Stay the Course
DO look for a job before you need one. 411 is easier than 911.
DON’T get impatient. Depending on your salary, it can take 6-10 months to find the next right position.
DO take consistent action so you feel empowered.
DO take good care of yourself physically and emotionally.
Looking for the right job is tough, but it gets better.
Once you’ve dealt with a couple of bumps while job hunting, you will eventually reach your goal of finding that next job. Though it doesn’t stop there. Beginning a job, whether you are new to the field or not, still takes adjustments. Pitfalls are intimidating in a new environment, says Psychology Jobs. Remember this: the velocity of your search should be the same as when you have a job.
Adding Velocity to Your Search
DO find ways to help others along the way.
DO assume that things are working out for the best, keeping a positive outlook.
DO stay curious and open-minded. That job that doesn’t seem to be a fit could end up being the best one in your career.
DON’T allow yourself to become bitter, angry, or desperate. These attitudes are a repellent, and people pick up on them, even when they can’t pinpoint what it is about you that is off-putting.
Your job search can be a trial, or it can be an interesting and exhilarating adventure. By deciding to take the long view, asking for help along the way, and refining your job-hunting skills, you’ll be giving it the attention it deserves. Happily, your results will reflect this.
Post written by Katherine Davis for ProfessionalResumeServices.com
Top Tips and Techniques for A Successful Job Search
Searching for a job is a crucial part of your professional career. It isn’t just about simply submitting a copy of your résumé to a recruiter and then waiting for a call. Because of the ever-growing influx of job seekers everywhere and the impact of the internet in our society, the process of job searching has changed a bit. Job searching nowadays is online and network-based. It’s a matter of using the resources you have at your disposal to get hired. And if you don’t have enough weapons on your arsenal, then you will have a tough time landing a job. If you’ve just hit another dead-end on your job search, then consider another plan of action. Here are some top tips and techniques for a successful job search to help you in crafting a job search strategy.
Take a Path to Self-discovery
First up, you must discover yourself. Do a detailed self-analysis to determine your skills, interests, achievements, ambitions, values, and potential. All of these are factors essential in finding the right job for you. Once you have found out what you really need and want, then it will be smooth-sailing from there. The next steps rely on what you find out in this process.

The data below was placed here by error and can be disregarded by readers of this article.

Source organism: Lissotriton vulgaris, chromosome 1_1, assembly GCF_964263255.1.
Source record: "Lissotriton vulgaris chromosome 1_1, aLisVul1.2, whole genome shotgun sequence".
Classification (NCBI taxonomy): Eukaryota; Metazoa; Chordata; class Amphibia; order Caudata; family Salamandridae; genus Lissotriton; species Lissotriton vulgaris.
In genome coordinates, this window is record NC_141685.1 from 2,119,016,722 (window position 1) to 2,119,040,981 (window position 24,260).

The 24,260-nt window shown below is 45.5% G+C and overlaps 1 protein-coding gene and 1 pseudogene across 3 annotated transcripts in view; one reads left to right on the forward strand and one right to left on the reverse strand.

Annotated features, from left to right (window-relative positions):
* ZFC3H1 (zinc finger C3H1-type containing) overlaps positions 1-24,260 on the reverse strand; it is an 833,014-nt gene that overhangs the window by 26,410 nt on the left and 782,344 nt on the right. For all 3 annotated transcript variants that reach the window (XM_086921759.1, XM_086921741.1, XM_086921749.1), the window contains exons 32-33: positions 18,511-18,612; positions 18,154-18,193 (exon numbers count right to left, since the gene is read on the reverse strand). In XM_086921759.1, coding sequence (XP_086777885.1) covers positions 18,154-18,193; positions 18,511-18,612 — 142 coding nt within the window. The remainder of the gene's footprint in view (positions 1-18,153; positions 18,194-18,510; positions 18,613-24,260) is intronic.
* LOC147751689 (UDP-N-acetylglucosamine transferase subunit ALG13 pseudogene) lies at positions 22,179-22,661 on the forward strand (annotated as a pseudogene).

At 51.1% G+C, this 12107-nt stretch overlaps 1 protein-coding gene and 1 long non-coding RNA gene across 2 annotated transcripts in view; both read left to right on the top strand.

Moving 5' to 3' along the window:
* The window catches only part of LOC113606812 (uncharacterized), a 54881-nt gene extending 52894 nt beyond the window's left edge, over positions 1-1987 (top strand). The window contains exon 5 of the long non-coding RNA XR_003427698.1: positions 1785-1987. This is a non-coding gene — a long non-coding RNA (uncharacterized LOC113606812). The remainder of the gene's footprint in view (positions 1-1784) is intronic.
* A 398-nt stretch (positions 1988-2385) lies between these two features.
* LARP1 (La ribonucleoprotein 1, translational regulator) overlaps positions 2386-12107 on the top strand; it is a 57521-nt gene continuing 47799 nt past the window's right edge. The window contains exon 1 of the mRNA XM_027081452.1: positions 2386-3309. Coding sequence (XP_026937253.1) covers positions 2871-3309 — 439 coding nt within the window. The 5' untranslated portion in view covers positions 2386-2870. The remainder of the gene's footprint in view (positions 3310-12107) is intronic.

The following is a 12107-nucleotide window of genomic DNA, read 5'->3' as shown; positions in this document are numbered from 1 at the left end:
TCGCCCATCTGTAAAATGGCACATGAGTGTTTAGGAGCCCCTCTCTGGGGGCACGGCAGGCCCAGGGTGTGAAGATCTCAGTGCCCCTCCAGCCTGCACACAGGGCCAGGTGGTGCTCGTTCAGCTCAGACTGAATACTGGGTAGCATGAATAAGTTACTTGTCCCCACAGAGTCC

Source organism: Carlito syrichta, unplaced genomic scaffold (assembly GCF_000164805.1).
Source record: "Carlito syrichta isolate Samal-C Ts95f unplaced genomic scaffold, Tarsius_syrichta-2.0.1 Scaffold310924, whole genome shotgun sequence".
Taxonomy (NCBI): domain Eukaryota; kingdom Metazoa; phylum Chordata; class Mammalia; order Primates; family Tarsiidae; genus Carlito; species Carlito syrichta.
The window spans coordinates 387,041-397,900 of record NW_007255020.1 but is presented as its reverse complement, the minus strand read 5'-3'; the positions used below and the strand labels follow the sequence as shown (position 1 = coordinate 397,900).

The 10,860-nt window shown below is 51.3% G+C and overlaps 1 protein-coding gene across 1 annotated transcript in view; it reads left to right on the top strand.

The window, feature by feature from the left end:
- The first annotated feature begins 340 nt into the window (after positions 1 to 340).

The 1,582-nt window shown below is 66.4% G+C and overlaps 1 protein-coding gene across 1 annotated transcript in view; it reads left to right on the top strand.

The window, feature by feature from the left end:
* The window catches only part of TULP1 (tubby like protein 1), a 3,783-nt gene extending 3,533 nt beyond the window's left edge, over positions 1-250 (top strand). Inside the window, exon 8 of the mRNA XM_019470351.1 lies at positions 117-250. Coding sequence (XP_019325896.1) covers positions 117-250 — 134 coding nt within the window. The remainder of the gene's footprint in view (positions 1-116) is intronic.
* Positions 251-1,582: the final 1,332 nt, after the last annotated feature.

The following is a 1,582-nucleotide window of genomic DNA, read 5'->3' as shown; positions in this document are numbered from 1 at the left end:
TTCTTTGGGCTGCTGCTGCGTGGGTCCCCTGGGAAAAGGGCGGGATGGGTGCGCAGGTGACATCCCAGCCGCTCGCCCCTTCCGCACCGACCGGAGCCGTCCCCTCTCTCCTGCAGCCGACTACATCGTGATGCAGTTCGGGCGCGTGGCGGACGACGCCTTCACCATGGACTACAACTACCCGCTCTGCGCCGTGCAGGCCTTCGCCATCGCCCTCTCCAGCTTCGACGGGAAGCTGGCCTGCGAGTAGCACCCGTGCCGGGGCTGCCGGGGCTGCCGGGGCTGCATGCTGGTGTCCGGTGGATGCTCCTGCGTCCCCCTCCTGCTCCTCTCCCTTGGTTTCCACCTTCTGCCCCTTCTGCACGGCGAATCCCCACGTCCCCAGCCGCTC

Adapt Your Résumé
Take as much time as you need to focus on writing a tailored résumé specifically targeting the job(s) you wish to apply for. Make sure that every important detail is mentioned clearly. Give the recruiter a chance to know why you are the best candidate for the job. Remember that most online job hiring posts can get pretty crowded, particularly a high paying job with good benefits, so the recruiter should be able to identify the skills you define at a glance on your résumé.
Find the Right Match
Find a shoe that fits. Since you have already discovered your needs and wants, it will be easy. Follow your interests, values, and skills to find the appropriate job to apply for. Do the necessary research and learn about the companies that you are interested in. See which ones have a suitable job offer that checks off the boxes on the list of your self-discoveries.
Be Proactive in your Approach
The normal thing to do after you’ve sent out your applications is to wait for a response from the recruiters. Do not do that. Although there is some truth to the saying “Good things come to those who wait,” you have to remember that we are living in a modern world. Instead of waiting, go out there and go after the things that you want.
Capitalize on Your Network
As cliché as it sounds, being able to “name drop” on your résumé or cover letter can elevate your application to the top of the pile or close to it. Make the best out of the network that you have to land a job. Reach out to former colleagues, team leaders, or supervisors to see if there is a job vacancy that they are aware of. If you just got out of school, you can ask your family members or friends if they can recommend you to a company.
Track Your Job Search Processemployment
The good thing about recruitment nowadays is that it’s done online. In the era of smartphones, it’s easier to keep track of your job search activity and applications. Keep tabs of all the applications you’ve sent. This way you’ll know which ones to follow-up one, what responses you’ve received, etc.
Set Your Goals
And last but not least, remember to set your goals, weekly or daily. This allows your mind to be an active participant in your job search. Make sure that you set attainable and measurable goals, which you can look back on in the future as a way to track your progress.
Author’s Bio: Rosette Monell works as a human resource personnel in an Asian firm. Aside from her job, she’s also a freelance writer who talks so passionately about public relations, different work ethics, and culture. On her free days, she likes to spend time alone with a good book about career building in one hand and a warm cup of tea in the other.